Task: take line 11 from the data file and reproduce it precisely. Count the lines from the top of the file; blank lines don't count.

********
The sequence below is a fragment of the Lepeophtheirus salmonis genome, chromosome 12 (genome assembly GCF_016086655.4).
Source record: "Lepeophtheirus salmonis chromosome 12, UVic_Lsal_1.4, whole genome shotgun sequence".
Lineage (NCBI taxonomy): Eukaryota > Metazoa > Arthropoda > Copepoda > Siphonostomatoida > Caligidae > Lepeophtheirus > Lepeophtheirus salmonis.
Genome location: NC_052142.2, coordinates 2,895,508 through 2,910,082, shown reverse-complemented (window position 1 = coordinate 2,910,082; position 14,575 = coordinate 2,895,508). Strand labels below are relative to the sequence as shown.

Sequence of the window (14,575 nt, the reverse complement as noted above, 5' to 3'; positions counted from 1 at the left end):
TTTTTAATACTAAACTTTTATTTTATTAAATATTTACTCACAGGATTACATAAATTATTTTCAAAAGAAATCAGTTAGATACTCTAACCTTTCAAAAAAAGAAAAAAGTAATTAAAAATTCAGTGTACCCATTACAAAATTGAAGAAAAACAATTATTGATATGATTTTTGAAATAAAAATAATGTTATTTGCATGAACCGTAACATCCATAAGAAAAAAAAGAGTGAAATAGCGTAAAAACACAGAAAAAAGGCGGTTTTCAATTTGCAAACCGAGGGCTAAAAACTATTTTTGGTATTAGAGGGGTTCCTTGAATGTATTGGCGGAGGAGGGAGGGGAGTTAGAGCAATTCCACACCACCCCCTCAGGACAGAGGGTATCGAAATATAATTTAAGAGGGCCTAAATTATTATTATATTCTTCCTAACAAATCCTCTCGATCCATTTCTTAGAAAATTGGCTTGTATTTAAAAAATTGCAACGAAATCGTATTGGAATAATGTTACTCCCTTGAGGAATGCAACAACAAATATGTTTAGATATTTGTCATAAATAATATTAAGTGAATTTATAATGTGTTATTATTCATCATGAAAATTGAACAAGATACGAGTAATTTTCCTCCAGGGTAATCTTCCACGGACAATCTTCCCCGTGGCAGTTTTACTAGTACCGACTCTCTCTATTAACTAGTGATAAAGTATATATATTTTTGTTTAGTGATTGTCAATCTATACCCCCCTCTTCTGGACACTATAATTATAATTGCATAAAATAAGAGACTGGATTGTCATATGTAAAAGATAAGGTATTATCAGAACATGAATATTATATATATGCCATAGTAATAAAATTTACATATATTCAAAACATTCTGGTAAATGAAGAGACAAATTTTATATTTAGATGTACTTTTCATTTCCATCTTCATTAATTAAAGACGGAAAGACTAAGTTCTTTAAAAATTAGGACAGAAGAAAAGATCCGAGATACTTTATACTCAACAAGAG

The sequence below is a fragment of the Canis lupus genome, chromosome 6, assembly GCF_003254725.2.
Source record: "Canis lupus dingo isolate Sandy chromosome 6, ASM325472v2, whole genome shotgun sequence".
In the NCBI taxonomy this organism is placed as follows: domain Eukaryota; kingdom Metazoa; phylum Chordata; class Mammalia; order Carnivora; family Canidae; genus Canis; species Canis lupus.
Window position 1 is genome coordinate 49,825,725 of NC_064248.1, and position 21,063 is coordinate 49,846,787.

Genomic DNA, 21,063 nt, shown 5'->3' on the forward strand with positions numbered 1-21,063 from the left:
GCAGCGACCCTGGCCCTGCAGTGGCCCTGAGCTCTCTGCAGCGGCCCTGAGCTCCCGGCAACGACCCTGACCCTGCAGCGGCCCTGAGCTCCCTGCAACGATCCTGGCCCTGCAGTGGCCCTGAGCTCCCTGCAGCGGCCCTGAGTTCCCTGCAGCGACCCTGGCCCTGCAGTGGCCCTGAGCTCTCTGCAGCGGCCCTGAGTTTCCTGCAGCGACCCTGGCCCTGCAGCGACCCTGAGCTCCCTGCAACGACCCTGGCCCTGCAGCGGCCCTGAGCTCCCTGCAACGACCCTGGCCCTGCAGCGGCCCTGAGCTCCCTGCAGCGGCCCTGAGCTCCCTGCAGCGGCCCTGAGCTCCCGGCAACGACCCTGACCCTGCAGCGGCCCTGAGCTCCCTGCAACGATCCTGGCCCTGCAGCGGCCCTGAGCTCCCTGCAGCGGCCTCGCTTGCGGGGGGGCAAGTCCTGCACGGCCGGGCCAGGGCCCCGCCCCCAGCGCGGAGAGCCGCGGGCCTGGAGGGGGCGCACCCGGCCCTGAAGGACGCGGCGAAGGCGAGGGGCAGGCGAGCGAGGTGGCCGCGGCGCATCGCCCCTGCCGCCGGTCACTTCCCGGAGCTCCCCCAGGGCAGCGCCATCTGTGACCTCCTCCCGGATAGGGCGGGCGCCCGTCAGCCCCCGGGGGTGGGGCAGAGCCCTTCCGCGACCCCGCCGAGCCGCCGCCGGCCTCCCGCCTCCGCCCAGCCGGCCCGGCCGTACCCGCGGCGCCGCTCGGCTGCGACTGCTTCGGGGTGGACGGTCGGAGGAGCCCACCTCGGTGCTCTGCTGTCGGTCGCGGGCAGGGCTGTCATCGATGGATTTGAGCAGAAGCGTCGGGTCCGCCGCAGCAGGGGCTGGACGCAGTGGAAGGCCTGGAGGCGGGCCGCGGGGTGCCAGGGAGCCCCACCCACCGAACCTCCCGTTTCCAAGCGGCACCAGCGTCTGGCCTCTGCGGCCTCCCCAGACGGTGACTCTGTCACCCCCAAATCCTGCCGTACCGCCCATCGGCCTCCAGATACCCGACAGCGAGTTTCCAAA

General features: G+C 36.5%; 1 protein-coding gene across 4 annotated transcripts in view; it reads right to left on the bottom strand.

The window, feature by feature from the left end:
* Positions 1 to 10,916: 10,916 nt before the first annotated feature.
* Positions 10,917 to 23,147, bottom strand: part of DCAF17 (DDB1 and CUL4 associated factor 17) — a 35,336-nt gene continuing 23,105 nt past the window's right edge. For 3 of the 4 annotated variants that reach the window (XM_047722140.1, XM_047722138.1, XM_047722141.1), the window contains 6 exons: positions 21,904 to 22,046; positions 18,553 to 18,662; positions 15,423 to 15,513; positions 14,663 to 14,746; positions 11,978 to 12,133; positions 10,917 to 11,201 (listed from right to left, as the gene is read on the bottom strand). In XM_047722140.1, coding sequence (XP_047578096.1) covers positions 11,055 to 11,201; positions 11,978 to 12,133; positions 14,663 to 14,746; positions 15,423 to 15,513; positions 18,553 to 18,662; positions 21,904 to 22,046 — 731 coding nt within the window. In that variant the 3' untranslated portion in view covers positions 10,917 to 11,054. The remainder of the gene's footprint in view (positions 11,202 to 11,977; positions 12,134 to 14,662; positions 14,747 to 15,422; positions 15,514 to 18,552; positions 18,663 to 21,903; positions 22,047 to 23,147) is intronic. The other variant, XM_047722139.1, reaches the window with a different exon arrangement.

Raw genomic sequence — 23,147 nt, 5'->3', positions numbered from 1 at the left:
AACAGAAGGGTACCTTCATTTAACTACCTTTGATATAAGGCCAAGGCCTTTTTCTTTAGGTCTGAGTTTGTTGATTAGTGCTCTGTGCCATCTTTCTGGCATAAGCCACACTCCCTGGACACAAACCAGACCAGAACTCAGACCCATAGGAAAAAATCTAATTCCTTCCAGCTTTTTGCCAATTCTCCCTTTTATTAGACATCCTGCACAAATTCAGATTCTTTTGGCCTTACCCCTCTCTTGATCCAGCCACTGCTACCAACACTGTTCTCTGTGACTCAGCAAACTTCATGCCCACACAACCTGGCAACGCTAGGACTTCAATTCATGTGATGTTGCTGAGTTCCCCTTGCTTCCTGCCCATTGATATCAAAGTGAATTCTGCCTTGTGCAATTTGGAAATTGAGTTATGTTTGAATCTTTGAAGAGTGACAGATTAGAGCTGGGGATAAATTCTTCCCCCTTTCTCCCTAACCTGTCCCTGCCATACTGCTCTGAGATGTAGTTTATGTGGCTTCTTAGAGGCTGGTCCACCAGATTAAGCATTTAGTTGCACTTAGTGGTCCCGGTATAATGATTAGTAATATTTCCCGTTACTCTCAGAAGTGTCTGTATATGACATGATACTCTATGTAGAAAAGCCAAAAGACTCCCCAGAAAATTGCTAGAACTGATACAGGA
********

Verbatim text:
Genomic DNA, 21,063 nt, shown 5'->3' on the forward strand with positions numbered 1-21,063 from the left: